This collection is really a great idea from Omega. It was only a matter of time before their Olympic connection went more mainstream. Typically the Olympics theme is only used with limited edition watches that are great, but high in cost and hard to find. Now Omega has decided that the Olympics connection is more mainstream marketable (still not cheap though) – something which which I agree. Thus, we have at least four new watches in the “Olympic Timeless Collection” that not only has very attractive watches, but deeply imbues each timepiece with a classic style and the Olympics + Omega connection.
The watches here contain one of two movements. First is the Omega Caliber 3313 Co-Axial automatic movement that is the more classic looking tri-compax chronograph with three subdials. This is placed in the Seamaster models. Then there is my favorite, the Omega Caliber 3888 Co-Axial automatic movement first seen in 2008 on this limited edition Omega Summer Olympics watch. The very cool movement features five subdials that look like the Olympic rings. Functions on the 3888 movement are interesting. In addition to a week long chronograph, is a day-date calendar (date is shown in a window at 6 o’clock). Not sure how useful the seven day long chronograph is, or is that is exactly what odd chronograph dial is used for – Omega isn’t clear on that exactly. Both movements are of course automatics, and likely all COSC Chronometer certified.
Style on the watches comes from some of the Omega “throwback” models that look to the 1930s I think. You see what I call “railroad” style Arabic numerals that feel old-timey good. The watches have a variety of very visible hands that are taken from other Omega watches such as the Aqua Terra and some of the Speedmaster models. I think the hands are paired well with the watches they are on. Omega also throws in their retro style logo, that is in all red with a look right out of granddad’s era. These features contribute to the “Timeless” part of the collection’s name.
The Olympics connection is not evident on all watches (at least on the face). Though I do suspect the casebacks will have some clear engraving with details on this. The models with the 3313 movement have colorful Olympics rings as the counterweight on the seconds hand. I’ve always thought this logo makes a very attractive touch on the dials. But remember that they will only be moving if you operated the chronograph. It would be neat to see them on a non-chronograph watch, as the centrally placed seconds hand to see the rings sweeping around the dial all the time.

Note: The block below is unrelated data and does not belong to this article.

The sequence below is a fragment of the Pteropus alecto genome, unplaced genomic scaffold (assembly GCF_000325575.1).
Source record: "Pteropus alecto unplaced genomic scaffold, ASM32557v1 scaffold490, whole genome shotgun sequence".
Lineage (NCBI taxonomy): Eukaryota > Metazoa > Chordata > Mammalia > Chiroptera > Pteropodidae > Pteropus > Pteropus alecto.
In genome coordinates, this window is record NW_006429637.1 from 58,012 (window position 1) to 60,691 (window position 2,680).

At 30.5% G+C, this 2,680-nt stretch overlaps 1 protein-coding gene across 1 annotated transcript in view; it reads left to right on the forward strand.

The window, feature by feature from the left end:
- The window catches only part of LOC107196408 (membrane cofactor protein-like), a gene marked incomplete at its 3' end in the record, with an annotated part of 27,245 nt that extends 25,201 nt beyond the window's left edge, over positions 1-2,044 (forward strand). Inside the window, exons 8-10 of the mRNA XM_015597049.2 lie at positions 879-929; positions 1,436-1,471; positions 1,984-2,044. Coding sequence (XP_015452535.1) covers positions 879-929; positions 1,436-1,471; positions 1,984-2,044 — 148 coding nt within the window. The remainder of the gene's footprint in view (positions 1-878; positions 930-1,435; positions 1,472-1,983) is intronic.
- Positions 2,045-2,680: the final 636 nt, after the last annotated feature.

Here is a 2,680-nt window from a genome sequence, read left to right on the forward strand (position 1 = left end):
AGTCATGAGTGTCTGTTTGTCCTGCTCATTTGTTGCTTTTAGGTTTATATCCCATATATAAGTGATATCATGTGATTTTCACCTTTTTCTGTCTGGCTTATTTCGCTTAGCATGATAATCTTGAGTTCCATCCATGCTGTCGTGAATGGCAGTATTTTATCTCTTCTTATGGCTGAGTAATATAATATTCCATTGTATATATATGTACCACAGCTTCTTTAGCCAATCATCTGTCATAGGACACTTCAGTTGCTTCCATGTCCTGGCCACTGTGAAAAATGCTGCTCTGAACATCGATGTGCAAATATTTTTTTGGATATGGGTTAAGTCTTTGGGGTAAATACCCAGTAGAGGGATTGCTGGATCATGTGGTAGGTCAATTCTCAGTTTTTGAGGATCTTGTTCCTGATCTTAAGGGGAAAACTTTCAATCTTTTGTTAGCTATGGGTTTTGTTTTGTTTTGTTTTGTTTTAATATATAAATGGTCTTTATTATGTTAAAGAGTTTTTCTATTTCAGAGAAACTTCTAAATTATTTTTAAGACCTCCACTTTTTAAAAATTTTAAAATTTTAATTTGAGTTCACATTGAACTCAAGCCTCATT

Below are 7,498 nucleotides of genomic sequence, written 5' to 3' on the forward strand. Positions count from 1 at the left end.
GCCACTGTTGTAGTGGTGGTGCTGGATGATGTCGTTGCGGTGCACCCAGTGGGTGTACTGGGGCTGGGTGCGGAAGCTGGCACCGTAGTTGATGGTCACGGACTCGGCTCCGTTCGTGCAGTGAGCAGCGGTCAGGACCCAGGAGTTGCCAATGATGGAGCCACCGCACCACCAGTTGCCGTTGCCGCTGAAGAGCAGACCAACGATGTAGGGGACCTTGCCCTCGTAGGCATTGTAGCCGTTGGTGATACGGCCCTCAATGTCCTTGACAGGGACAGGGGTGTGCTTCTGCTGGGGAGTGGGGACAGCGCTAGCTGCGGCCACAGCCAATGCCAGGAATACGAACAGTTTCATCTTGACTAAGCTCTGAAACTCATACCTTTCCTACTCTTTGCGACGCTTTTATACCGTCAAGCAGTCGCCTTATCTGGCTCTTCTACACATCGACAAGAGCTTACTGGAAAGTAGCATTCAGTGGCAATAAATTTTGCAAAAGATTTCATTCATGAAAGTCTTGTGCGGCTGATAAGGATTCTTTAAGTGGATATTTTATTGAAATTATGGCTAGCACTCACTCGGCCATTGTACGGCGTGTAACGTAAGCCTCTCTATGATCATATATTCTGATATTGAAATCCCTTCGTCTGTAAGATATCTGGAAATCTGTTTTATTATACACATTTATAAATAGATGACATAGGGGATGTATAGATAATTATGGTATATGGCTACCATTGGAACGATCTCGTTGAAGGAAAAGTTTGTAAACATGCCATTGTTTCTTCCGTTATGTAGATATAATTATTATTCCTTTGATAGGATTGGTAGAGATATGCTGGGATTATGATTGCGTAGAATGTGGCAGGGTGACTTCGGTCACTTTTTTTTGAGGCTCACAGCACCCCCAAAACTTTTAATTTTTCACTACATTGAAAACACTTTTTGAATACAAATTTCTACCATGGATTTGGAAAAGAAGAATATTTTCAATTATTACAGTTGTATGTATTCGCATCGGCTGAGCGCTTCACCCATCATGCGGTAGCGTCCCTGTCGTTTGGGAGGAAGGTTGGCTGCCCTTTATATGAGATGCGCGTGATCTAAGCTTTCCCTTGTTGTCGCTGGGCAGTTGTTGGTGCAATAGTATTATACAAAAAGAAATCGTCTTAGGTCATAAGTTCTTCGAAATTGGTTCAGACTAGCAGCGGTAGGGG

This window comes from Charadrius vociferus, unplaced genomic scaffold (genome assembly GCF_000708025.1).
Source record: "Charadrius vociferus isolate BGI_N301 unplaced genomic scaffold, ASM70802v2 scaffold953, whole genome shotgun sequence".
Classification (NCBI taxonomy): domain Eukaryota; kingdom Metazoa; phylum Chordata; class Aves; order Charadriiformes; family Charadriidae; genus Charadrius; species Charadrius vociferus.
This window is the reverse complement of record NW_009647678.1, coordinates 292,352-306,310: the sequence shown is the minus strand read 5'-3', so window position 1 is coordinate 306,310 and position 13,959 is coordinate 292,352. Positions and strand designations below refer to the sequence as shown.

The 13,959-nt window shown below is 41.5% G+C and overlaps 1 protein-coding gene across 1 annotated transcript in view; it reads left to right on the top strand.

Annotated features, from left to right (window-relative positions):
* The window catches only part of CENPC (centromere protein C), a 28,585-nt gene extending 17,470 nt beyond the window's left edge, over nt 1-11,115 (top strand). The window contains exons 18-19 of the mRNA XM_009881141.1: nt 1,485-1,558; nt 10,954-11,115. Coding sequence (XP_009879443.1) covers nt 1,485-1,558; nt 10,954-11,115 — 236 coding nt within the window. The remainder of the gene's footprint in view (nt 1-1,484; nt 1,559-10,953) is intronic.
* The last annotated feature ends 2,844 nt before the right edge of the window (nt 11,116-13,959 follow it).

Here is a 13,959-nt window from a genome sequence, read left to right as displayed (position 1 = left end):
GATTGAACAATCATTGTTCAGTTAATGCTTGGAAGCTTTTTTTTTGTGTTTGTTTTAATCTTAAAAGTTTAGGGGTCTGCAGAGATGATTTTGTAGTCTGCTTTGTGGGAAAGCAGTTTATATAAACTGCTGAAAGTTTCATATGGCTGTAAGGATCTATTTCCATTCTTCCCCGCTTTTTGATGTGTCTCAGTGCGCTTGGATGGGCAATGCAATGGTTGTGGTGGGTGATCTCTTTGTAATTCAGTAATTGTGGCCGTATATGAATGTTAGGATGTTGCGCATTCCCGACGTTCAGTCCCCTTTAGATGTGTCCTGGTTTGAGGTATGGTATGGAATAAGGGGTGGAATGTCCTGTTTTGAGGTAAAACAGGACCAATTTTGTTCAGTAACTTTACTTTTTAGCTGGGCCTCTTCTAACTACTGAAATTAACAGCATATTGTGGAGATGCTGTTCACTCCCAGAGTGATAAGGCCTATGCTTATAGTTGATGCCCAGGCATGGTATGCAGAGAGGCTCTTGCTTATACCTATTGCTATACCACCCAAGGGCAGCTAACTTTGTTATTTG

Of course the 3888 models have the chronograph subdials shaped like the Olympic rings – so maybe that is enough. I do appreciate the minimal amount of text on the dial. Omega could have easily gone the cheesy route with Olympic branding on the dials, but they didn’t (or maybe legally didn’t have the rights to). I have a feeling that the watches are also a bit of a triumph for the brand as they have solidified their relationship with the Olympics until at least 2020.
On to the important stuff – the watches in the Olympics Timeless collection. First is my favorite, the kick-ass model that is gonna be a hit in my opinion. This is the Omega Timeless Olympic Speedmaster 5-Counter Chronograph. The concept is straight forward. Apply the Caliber 3888 movement in a Speedmaster case and give it the classic Timeless Olympic style dial. After Omega placed these parts in the proverbial martini shaker, the resultant concoction is great to the taste. Size is likely to be 42mm wide with a steel case. It isn’t even a limited edition, which means you could likely get one! Price for this model is a bit up there at 5,380 euros, not sure about in dollars yet.
Next is the Omega Timeless Collection Aqua Terra Chronograph model. Here we seen an application of the 3133 movement with three subdials neatly laid out against a vertically patterned white dial. Here the minute hand is done with the arrow (which makes it more legible in my opinion). Notice that on each of the watches Omega places different combinations of the arrow hands – they can’t seem to decide which style works best (save for the De Ville that is sans arrow hands). The Aqua Terra will be the 44mm wide in a steel case – and likely the most classic looking of the bunch. Love those little Olympic rings on the chronograph subdial! Price is 4,610 euros.
Last are the Omega Olympics Timeless De Ville 5-Counter Chronograph and the Olympic Timeless Planet Ocean Chronograph Ladies watches. These are pretty straight forward really. You know the movements, you know the style. They are simple revisions of other Omega styles. The De Ville is in steel and 44mm wide with an alligator strap, and a very clean white face. Price for it is 5,760 euros. The most expensive of the bunch oddly enough. Last is the ladies Planet Ocean that looks good but quite masculine. Size is for the ladies though at 37.5mm wide. Price for it is 4,530 euros. Again, I am not sure about US prices or when the watches will be available (though likely early next year). I do however think that they are a great idea for Omega and look forward to seeing them soon.
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